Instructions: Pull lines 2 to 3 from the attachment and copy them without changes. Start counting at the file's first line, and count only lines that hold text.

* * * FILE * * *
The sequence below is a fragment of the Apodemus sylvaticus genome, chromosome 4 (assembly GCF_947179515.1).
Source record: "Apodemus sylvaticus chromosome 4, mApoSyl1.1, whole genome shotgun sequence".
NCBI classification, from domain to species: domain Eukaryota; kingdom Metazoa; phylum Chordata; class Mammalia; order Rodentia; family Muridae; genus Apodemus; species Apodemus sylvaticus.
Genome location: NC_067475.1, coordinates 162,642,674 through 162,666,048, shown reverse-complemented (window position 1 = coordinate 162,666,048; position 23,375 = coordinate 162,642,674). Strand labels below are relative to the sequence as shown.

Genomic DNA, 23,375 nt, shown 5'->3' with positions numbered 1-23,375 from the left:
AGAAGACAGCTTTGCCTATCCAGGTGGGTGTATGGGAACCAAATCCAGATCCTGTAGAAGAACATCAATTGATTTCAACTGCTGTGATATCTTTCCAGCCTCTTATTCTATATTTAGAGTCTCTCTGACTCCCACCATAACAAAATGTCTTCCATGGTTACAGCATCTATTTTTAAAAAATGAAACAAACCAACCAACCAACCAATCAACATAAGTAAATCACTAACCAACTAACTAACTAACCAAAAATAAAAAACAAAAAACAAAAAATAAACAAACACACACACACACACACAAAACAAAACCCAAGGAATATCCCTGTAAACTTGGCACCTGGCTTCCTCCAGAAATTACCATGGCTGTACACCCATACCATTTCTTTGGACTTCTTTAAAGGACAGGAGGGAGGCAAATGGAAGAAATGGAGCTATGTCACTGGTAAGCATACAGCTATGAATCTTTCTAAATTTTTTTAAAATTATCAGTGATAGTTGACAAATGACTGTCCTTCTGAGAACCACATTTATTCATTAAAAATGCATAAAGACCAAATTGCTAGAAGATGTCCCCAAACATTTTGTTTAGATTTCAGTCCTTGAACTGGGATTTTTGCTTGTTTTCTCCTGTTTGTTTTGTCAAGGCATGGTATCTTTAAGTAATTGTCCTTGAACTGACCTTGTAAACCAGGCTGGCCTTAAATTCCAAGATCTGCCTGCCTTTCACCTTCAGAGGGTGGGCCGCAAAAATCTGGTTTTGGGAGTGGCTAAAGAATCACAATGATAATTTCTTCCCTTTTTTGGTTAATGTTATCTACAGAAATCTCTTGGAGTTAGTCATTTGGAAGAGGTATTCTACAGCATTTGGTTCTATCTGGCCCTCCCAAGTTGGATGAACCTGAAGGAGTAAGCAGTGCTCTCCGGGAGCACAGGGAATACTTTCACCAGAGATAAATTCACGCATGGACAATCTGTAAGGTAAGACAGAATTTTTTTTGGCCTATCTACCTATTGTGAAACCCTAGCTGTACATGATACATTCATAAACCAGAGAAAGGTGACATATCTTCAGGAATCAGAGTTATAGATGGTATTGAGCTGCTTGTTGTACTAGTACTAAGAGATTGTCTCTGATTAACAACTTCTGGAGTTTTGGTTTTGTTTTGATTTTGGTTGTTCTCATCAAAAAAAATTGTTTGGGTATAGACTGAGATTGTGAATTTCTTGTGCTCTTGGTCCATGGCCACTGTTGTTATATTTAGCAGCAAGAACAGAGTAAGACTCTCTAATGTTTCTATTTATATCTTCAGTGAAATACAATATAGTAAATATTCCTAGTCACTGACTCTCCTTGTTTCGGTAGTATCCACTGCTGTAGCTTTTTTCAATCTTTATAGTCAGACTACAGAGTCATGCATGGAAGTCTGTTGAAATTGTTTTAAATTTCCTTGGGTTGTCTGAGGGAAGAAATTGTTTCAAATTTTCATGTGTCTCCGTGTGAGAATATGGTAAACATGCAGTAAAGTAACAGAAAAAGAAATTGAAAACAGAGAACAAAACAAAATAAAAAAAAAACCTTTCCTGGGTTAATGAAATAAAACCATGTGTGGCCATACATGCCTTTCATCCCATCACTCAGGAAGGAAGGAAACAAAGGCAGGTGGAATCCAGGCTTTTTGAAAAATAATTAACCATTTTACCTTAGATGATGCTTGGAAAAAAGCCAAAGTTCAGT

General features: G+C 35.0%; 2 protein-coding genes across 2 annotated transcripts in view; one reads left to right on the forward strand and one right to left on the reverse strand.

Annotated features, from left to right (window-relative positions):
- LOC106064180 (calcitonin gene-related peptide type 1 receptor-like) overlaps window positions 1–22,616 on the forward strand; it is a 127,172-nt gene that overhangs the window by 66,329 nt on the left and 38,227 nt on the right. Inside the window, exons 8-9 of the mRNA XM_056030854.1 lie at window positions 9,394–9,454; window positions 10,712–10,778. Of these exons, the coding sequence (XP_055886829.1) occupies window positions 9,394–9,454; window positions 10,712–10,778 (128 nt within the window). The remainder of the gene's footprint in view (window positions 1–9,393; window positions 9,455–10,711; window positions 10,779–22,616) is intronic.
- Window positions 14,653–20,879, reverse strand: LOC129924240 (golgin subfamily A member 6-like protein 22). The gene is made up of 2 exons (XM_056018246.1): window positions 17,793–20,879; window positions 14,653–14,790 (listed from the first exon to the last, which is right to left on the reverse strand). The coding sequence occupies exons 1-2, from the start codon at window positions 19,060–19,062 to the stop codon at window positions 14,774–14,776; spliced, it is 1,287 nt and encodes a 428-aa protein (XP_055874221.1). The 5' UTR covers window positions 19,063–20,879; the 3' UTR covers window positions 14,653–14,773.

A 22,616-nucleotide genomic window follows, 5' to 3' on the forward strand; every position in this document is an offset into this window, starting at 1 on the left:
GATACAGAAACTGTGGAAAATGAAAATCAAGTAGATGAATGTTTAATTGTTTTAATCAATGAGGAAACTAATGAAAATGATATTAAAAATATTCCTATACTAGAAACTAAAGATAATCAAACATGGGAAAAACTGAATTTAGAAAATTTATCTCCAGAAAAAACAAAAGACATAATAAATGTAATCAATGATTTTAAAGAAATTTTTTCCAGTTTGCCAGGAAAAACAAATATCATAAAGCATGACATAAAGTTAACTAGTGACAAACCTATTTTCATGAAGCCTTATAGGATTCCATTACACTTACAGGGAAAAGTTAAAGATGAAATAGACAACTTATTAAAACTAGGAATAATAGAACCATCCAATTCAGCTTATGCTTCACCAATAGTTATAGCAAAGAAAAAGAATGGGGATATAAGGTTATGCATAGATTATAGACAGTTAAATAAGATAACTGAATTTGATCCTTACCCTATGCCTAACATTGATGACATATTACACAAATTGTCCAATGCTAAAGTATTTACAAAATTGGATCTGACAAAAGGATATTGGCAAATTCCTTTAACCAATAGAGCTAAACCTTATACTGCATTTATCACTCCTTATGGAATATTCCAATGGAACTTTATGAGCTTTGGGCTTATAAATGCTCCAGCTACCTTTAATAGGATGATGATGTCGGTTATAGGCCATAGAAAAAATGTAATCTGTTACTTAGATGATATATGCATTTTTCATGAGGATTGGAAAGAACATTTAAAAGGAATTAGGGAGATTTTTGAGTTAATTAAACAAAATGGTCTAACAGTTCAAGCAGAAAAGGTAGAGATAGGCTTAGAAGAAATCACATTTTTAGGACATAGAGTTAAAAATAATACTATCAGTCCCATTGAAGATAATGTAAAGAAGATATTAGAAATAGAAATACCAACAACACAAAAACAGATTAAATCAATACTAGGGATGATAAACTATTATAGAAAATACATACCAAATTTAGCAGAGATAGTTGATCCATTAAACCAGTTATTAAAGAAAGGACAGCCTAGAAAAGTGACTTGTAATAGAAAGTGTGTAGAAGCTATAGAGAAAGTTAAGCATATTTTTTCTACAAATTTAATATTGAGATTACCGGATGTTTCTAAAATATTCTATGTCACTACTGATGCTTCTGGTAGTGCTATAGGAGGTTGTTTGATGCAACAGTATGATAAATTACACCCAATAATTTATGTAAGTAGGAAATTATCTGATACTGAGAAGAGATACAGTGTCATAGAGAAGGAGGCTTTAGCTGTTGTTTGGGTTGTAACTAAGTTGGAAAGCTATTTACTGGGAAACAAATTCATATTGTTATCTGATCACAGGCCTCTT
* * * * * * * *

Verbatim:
Source record: "Apodemus sylvaticus chromosome 4, mApoSyl1.1, whole genome shotgun sequence".
NCBI classification, from domain to species: domain Eukaryota; kingdom Metazoa; phylum Chordata; class Mammalia; order Rodentia; family Muridae; genus Apodemus; species Apodemus sylvaticus.